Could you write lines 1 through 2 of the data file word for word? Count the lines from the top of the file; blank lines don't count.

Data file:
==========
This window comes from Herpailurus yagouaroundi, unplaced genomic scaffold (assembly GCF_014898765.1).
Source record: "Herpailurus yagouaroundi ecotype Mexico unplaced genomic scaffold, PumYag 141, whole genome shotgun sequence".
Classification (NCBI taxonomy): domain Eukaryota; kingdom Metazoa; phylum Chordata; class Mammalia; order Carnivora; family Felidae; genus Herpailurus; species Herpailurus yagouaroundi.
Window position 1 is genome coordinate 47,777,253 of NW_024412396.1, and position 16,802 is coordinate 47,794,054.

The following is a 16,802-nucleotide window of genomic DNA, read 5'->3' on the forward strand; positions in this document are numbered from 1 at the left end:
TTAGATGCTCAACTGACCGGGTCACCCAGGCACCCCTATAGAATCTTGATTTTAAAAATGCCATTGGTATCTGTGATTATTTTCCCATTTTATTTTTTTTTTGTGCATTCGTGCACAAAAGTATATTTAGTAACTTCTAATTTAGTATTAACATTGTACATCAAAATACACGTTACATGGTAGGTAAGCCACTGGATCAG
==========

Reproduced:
This window comes from Herpailurus yagouaroundi, unplaced genomic scaffold (assembly GCF_014898765.1).
Source record: "Herpailurus yagouaroundi ecotype Mexico unplaced genomic scaffold, PumYag 141, whole genome shotgun sequence".